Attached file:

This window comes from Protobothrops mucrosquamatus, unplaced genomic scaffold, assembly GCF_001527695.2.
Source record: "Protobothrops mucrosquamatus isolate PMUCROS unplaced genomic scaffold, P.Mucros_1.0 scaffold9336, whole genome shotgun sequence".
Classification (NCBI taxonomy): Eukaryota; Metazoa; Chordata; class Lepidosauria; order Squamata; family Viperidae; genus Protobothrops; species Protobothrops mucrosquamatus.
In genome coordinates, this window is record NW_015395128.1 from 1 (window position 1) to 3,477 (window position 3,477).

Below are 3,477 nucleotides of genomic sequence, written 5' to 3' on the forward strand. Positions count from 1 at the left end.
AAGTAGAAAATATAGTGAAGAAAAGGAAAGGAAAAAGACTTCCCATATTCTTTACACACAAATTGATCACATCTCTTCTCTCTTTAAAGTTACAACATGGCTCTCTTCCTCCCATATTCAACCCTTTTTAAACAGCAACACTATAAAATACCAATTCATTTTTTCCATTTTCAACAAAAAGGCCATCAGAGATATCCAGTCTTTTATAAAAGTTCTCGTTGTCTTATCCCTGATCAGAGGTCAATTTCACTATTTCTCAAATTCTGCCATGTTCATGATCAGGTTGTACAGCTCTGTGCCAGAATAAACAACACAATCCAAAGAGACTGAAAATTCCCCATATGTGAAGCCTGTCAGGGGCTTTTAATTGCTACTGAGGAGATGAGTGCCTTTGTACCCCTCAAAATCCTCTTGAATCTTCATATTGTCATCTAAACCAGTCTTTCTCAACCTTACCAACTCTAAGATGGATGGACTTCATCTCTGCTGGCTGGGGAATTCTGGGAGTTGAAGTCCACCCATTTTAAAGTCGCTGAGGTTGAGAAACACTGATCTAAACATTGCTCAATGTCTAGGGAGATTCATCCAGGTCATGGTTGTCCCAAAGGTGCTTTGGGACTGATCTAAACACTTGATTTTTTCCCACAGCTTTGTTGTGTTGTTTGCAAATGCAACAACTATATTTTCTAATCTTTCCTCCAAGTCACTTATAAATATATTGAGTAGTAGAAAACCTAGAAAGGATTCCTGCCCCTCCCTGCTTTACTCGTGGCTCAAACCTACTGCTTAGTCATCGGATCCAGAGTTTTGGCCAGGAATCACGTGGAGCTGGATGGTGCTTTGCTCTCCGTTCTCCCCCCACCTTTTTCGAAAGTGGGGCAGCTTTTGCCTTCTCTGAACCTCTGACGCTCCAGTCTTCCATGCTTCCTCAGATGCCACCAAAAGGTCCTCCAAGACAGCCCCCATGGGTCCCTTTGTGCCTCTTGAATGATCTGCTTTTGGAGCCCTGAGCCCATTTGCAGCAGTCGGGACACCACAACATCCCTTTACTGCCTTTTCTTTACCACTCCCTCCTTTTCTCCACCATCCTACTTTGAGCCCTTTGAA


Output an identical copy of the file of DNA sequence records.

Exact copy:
This window comes from Protobothrops mucrosquamatus, unplaced genomic scaffold, assembly GCF_001527695.2.
Source record: "Protobothrops mucrosquamatus isolate PMUCROS unplaced genomic scaffold, P.Mucros_1.0 scaffold9336, whole genome shotgun sequence".
Classification (NCBI taxonomy): Eukaryota; Metazoa; Chordata; class Lepidosauria; order Squamata; family Viperidae; genus Protobothrops; species Protobothrops mucrosquamatus.
In genome coordinates, this window is record NW_015395128.1 from 1 (window position 1) to 3,477 (window position 3,477).

Below are 3,477 nucleotides of genomic sequence, written 5' to 3' on the forward strand. Positions count from 1 at the left end.
AAGTAGAAAATATAGTGAAGAAAAGGAAAGGAAAAAGACTTCCCATATTCTTTACACACAAATTGATCACATCTCTTCTCTCTTTAAAGTTACAACATGGCTCTCTTCCTCCCATATTCAACCCTTTTTAAACAGCAACACTATAAAATACCAATTCATTTTTTCCATTTTCAACAAAAAGGCCATCAGAGATATCCAGTCTTTTATAAAAGTTCTCGTTGTCTTATCCCTGATCAGAGGTCAATTTCACTATTTCTCAAATTCTGCCATGTTCATGATCAGGTTGTACAGCTCTGTGCCAGAATAAACAACACAATCCAAAGAGACTGAAAATTCCCCATATGTGAAGCCTGTCAGGGGCTTTTAATTGCTACTGAGGAGATGAGTGCCTTTGTACCCCTCAAAATCCTCTTGAATCTTCATATTGTCATCTAAACCAGTCTTTCTCAACCTTACCAACTCTAAGATGGATGGACTTCATCTCTGCTGGCTGGGGAATTCTGGGAGTTGAAGTCCACCCATTTTAAAGTCGCTGAGGTTGAGAAACACTGATCTAAACATTGCTCAATGTCTAGGGAGATTCATCCAGGTCATGGTTGTCCCAAAGGTGCTTTGGGACTGATCTAAACACTTGATTTTTTCCCACAGCTTTGTTGTGTTGTTTGCAAATGCAACAACTATATTTTCTAATCTTTCCTCCAAGTCACTTATAAATATATTGAGTAGTAGAAAACCTAGAAAGGATTCCTGCCCCTCCCTGCTTTACTCGTGGCTCAAACCTACTGCTTAGTCATCGGATCCAGAGTTTTGGCCAGGAATCACGTGGAGCTGGATGGTGCTTTGCTCTCCGTTCTCCCCCCACCTTTTTCGAAAGTGGGGCAGCTTTTGCCTTCTCTGAACCTCTGACGCTCCAGTCTTCCATGCTTCCTCAGATGCCACCAAAAGGTCCTCCAAGACAGCCCCCATGGGTCCCTTTGTGCCTCTTGAATGATCTGCTTTTGGAGCCCTGAGCCCATTTGCAGCAGTCGGGACACCACAACATCCCTTTACTGCCTTTTCTTTACCACTCCCTCCTTTTCTCCACCATCCTACTTTGAGCCCTTTGAA